Industry results

In 2019, total outdoor recreation nominal value added was $459.8 billion. The arts, entertainment, recreation, accommodation, and food services sector was the largest contributor, accounting for $128.5 billion. The top contributors to this sector at the state level were Florida ($19.9 billion), California ($16.6 billion), and New York ($9.1 billion). Retail trade was the second-largest contributor, accounting for $98.6 billion of nominal value added. The top contributors at the state level were California ($11.9 billion), Florida ($9.1 billion), and Texas ($7.8 billion). Manufacturing was the third-largest contributor, with nominal value added of $55.0 billion (chart 4). The top state-level contributors were Texas ($8.2 billion), California ($5.8 billion), and Indiana ($5.4 billion). As mentioned earlier, RV manufacturing contributed to the high ranking of Indiana in outdoor recreation manufacturing.

Total outdoor recreation gross output in 2019 was $842.2 billion. As with value added, the top three industries were the arts, entertainment, recreation, accommodation, and food services sector ($215.4 billion), followed by retail trade ($178.0 billion) and manufacturing ($138.6 billion).

Employment supported by outdoor recreation totaled 5.2 million full-time, part-time, and temporary jobs. Arts, entertainment, recreation, accommodation, and food services was the largest industry, accounting for more than two in five outdoor recreation-supported jobs, or a total of 2.2 million employees. Retail trade was the second-largest industry, with 1.5 million jobs attributed to outdoor recreation activity. Government activity accounted for 5.7 percent of total outdoor recreation-supported employment, slightly larger than the 4.7 percent of jobs related to manufacturing (chart 5).

Total compensation of employees associated with the outdoor recreation economy was $226.3 billion in 2019.4 The largest sectors were arts, entertainment, recreation, accommodation, and food services ($72.8 billion), retail trade ($51.4 billion), and government ($23.8 billion).

The Outdoor Recreation Satellite Account was built using BEA's comprehensive supply-use tables, which provide insight into the production of goods and services in the U.S. economy as well as purchases of those goods and services by intermediate and final consumers. The estimation process includes four main steps. The first step is to identify goods and services related to outdoor recreation activities in the supply-use framework. The second step is to determine what share of these goods and services is used for outdoor recreation. These shares are called partials and reflect the fact that only a portion of some goods and services is tied to outdoor recreation activity. The third step is to use the detail in the supply-use tables to determine the industries that produce these goods and services related to outdoor recreation. The share of each industry's production related to outdoor recreation is then used to estimate the share of value added, compensation, and employment within each industry related to outdoor recreation. The final step is to allocate the national totals from the supply-use tables to states using a variety of public and private data, such as the Economic Census, the Quarterly Census of Employment and Wages, and nongovernmental surveys.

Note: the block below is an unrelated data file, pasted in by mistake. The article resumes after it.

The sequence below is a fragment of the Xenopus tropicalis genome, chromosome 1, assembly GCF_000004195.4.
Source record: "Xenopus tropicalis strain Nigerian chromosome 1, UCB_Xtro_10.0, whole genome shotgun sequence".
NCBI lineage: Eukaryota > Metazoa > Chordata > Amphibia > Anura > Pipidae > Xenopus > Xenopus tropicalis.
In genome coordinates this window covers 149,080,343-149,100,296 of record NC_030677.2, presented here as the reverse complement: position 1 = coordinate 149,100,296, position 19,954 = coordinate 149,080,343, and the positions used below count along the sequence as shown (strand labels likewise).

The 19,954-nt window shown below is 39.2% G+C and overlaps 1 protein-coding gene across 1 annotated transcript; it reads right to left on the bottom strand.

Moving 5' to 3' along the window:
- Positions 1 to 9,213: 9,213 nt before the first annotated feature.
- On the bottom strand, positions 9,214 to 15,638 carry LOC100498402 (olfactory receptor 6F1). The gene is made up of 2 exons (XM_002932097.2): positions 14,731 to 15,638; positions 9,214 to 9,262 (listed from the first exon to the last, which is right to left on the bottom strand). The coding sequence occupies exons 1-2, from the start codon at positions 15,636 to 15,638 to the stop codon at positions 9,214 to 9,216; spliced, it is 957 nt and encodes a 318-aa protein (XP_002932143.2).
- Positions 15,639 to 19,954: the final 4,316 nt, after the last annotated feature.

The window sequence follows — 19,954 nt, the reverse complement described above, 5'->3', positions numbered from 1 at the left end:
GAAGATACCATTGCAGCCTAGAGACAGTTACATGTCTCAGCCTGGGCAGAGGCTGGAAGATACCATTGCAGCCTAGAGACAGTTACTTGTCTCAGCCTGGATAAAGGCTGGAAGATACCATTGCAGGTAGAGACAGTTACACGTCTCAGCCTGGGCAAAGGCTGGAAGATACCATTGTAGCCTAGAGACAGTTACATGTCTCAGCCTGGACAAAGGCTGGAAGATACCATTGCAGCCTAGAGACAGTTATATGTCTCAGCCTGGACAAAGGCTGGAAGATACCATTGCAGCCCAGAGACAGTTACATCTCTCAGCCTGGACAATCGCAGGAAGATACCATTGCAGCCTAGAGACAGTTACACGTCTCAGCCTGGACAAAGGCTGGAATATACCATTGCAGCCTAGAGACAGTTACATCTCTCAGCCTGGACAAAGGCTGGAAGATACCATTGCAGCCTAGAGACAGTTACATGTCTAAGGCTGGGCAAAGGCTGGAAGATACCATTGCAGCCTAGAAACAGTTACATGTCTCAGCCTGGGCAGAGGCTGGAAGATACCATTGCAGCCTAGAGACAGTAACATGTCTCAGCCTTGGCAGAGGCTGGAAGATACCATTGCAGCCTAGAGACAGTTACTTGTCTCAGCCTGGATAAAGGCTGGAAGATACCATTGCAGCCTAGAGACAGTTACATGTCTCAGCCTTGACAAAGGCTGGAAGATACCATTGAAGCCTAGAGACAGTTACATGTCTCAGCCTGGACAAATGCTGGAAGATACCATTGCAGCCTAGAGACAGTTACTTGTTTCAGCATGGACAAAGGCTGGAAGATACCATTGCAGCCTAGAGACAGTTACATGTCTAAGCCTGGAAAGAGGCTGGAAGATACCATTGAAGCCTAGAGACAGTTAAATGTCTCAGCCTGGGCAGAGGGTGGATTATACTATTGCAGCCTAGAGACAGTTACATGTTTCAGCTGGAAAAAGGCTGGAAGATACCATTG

New source data

This release of Outdoor Research Satellite Account data incorporated the 2019 and 2020 annual updates of BEA's Industry Economic Accounts and revised national estimates of outdoor recreation partials where new underlying source data were available.5 Trips and travel incorporated the 2020 release of the U.S. Travel and Tourism Satellite Account, hunting/shooting/trapping and boating/fishing incorporated the latest release of personal consumption expenditures, and government expenditures incorporated new budget data for 2015–2019.6 Updated state distributions incorporated new detailed estimates of state activity by industry from the 2017 Economic Census and 2018–2019 Quarterly Census of Employment and Wages.

Further reading

For more details on the methodology behind the national-level statistics, see “BEA's Outdoor Recreation Satellite Account Methodology.” A more detailed discussion of the regional estimation methodology can be found in the Outdoor Research Satellite Account article in the October 2019 Survey of Current Business.

 


  1. Outdoor recreation employment consists of all full-time, part-time, and temporary wage and salary jobs in which the workers are engaged in the production of outdoor recreation goods and services. Self-employed individuals are not included in employment totals.
  2. Local trips and travel spending (less than 50 miles from home) is separate from trips and travel.
  3. Trips and travel expenses paid through a package tour operator are included in the other outdoor recreation category under guided tours/outfitted travel.
  4. Pay to the self-employed is not included in compensation but is included in value added. Compensation includes wages and salaries as well as benefits such as employer contributions to pension and health funds
  5. Details on the latest annual update can be found in the October 2020 Survey of Current Business.
  6. The latest release of the Travel and Tourism Satellite Account can be found in the December 2020 Survey.